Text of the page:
Venezuela has collapsed, it does not exist in its previous form. And just when you think matters couldn’t get worse in the socialist country, they do. This is what collapse looks like.
The dire state in Venezuela has morphed into not only an economic but also a political and humanitarian crisis. The living conditions in the country have gradually become more disastrous. Grocery stores are empty and businesses and factories have had to close down. 90 percent of Venezuelans don’t have enough money to purchase food.
Now, the International Monetary Fund (IMF) is predicting that the inflation in the country will hit 1 million percent by the end of 2018.
“The collapse in economic activity, hyperinflation, and increasing deterioration in the provision of public goods as well as shortages of food at subsidized prices have resulted in large migration flows, which will lead to intensifying spillover effects on neighboring countries,” said Alejandro Werner, head of the IMF’s Western Hemisphere department in a blog post.
To put things in perspective, a cup of coffee served at a bakery in eastern Caracas saw an inflation rate of 300,000 percent in the last three months, according to data from the Bloomberg Cafe Con Leche Index.
The economy in Venezuela, which used to be rich in oil profits, has been depleted by 50 percent in just the last five years.
“The IMF estimates Venezuela’s economy could contract 18% this year, up from the 15% drop it predicted in April. This will be the third consecutive year of double-digit decline, the IMF said,” writes The Guardian.
But the state of the economy is so uncertain, it’s difficult to predict the future.
“An economy throwing you these numbers is very difficult to project,” said Werner. “Any changes between now and December may include significant changes.”
President Nicolás Maduro, who recently won a second six-year term, only has about a 22 percent approval rating. He remains in power by using fear tactics and by controlling voters with the limited food supply, while also barring opposition candidates from running against him in elections.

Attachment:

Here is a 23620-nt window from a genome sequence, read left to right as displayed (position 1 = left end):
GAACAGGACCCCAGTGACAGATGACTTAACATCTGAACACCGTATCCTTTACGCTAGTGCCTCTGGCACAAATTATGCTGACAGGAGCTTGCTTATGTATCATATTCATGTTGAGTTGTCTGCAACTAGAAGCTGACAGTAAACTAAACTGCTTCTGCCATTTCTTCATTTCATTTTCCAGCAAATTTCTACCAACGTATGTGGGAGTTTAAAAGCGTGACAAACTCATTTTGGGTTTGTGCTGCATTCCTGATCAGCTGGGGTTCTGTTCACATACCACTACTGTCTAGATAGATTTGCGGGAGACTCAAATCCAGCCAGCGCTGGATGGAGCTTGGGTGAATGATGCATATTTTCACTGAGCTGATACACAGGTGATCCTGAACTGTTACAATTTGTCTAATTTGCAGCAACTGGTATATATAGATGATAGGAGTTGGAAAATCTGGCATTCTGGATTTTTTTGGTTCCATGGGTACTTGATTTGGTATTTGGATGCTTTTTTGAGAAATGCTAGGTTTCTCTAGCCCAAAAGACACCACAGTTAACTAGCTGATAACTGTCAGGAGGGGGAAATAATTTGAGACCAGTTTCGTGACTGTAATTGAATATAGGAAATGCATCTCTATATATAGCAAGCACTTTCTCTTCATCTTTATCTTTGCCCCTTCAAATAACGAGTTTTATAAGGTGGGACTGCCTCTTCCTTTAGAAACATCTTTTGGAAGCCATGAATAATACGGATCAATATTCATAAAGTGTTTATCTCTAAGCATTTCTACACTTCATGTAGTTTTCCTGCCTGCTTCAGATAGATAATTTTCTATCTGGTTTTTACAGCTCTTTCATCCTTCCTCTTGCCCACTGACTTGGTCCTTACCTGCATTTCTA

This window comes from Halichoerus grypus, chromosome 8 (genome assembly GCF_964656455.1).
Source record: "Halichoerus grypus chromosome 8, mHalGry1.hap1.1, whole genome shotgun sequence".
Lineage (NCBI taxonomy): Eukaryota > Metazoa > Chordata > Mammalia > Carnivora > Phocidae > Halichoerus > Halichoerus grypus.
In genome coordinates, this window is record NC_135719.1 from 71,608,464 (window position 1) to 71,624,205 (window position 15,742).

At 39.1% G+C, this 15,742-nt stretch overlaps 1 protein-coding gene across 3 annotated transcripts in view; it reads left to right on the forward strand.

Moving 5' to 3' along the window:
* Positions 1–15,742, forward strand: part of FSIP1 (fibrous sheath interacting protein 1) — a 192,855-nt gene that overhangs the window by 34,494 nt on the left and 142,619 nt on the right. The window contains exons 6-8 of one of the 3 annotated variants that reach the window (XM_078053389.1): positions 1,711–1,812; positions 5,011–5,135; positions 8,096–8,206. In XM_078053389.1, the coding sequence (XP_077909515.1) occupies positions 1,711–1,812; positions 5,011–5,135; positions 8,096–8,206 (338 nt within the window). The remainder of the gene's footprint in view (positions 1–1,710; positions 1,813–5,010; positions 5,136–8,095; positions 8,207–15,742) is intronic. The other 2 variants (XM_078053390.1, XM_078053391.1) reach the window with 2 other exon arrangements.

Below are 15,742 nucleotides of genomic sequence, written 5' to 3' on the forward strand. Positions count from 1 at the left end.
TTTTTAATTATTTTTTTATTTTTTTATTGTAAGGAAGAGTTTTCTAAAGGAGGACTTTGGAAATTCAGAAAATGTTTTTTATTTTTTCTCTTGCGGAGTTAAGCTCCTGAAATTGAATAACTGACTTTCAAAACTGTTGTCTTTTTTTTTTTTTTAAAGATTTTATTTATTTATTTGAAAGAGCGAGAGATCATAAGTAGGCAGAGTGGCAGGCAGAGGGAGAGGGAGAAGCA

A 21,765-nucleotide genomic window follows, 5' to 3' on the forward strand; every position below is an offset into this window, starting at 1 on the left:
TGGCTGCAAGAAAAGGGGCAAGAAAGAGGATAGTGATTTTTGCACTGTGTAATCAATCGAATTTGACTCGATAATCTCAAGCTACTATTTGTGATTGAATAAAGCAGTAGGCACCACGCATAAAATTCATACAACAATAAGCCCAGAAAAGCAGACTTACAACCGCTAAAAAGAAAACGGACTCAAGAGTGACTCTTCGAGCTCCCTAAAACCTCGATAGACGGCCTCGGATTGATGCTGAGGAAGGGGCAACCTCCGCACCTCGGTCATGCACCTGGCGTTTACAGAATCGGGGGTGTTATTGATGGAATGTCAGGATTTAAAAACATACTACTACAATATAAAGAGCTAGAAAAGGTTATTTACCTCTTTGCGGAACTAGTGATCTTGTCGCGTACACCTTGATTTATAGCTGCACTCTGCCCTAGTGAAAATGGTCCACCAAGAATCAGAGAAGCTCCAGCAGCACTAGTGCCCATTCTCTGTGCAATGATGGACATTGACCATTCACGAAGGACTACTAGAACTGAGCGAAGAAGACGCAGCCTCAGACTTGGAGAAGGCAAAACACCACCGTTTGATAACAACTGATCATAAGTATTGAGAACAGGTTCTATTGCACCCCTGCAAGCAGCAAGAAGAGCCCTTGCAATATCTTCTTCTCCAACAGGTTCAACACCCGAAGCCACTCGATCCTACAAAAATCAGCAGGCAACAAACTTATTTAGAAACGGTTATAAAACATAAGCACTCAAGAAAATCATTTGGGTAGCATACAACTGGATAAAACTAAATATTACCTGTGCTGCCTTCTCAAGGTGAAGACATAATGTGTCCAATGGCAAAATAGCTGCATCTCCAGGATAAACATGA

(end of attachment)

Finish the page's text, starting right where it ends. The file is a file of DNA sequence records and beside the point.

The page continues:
Maduro continues to lead the country with socialist policies, which the majority of Venezuelans believe have created this dire situation for Venezuelans.
Instead, Maduro blames his political opponents for the country’s economic crisis.
“While hundreds of thousands of Venezuelans flee hunger and surging prices, President Nicolas Maduro has maintained that the crisis is a result of an “economic war” waged by his political opponents at home and abroad. As the economy unraveled, authorities stopped regularly publishing economic indicators. Economists now rely on independent estimates provided by international organizations, banks, and even Venezuela’s congress to track the country’s economic meltdown,” writes Bloomberg.
Author’s note: Again, we aren’t surprised by this massive inflation spike. This is what socialism does. Socialism fosters an environment without any incentives to produce, so then all the products get more expensive. Then the socialist benefits from the government become less valuable and are eventually destroyed by an increase of inflation. Socialism backfires every time.
Editor’s note: This is the most brutal form of collapse in a socialist state. Salaries are worthless, people are starving, production is falling to zero. The smart people are working in dollars or cryptocurrency.